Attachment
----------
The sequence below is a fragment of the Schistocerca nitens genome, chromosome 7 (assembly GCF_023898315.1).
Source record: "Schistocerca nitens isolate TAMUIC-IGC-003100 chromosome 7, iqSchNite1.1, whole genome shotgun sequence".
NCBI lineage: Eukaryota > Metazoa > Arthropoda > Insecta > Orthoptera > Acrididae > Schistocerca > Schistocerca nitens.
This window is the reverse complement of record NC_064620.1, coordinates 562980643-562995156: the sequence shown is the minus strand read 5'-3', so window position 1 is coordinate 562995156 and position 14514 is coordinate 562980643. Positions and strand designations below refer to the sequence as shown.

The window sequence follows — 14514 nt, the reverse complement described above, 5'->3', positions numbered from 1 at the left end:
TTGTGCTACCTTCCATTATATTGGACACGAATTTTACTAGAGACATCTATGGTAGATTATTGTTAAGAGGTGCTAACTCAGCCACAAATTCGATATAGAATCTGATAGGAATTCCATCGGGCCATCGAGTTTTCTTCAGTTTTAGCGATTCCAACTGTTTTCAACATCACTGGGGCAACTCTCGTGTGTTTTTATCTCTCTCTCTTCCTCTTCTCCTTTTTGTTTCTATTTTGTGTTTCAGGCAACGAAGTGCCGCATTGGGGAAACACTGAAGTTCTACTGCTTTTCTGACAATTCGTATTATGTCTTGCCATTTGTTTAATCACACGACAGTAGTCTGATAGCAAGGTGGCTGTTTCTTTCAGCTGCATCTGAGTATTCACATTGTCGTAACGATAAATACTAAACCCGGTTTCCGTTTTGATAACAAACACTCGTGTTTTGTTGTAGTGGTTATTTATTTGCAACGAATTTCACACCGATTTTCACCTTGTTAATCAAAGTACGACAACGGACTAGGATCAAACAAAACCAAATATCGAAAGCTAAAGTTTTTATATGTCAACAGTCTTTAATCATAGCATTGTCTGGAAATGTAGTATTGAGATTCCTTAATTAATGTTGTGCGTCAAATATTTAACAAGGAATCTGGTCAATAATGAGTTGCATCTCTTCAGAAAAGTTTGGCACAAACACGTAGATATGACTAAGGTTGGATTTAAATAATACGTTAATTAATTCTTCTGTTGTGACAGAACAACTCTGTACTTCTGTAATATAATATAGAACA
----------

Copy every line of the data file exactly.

The sequence below is a fragment of the Schistocerca nitens genome, chromosome 7 (assembly GCF_023898315.1).
Source record: "Schistocerca nitens isolate TAMUIC-IGC-003100 chromosome 7, iqSchNite1.1, whole genome shotgun sequence".
NCBI lineage: Eukaryota > Metazoa > Arthropoda > Insecta > Orthoptera > Acrididae > Schistocerca > Schistocerca nitens.
This window is the reverse complement of record NC_064620.1, coordinates 562980643-562995156: the sequence shown is the minus strand read 5'-3', so window position 1 is coordinate 562995156 and position 14514 is coordinate 562980643. Positions and strand designations below refer to the sequence as shown.

The window sequence follows — 14514 nt, the reverse complement described above, 5'->3', positions numbered from 1 at the left end:
TTGTGCTACCTTCCATTATATTGGACACGAATTTTACTAGAGACATCTATGGTAGATTATTGTTAAGAGGTGCTAACTCAGCCACAAATTCGATATAGAATCTGATAGGAATTCCATCGGGCCATCGAGTTTTCTTCAGTTTTAGCGATTCCAACTGTTTTCAACATCACTGGGGCAACTCTCGTGTGTTTTTATCTCTCTCTCTTCCTCTTCTCCTTTTTGTTTCTATTTTGTGTTTCAGGCAACGAAGTGCCGCATTGGGGAAACACTGAAGTTCTACTGCTTTTCTGACAATTCGTATTATGTCTTGCCATTTGTTTAATCACACGACAGTAGTCTGATAGCAAGGTGGCTGTTTCTTTCAGCTGCATCTGAGTATTCACATTGTCGTAACGATAAATACTAAACCCGGTTTCCGTTTTGATAACAAACACTCGTGTTTTGTTGTAGTGGTTATTTATTTGCAACGAATTTCACACCGATTTTCACCTTGTTAATCAAAGTACGACAACGGACTAGGATCAAACAAAACCAAATATCGAAAGCTAAAGTTTTTATATGTCAACAGTCTTTAATCATAGCATTGTCTGGAAATGTAGTATTGAGATTCCTTAATTAATGTTGTGCGTCAAATATTTAACAAGGAATCTGGTCAATAATGAGTTGCATCTCTTCAGAAAAGTTTGGCACAAACACGTAGATATGACTAAGGTTGGATTTAAATAATACGTTAATTAATTCTTCTGTTGTGACAGAACAACTCTGTACTTCTGTAATATAATATAGAACA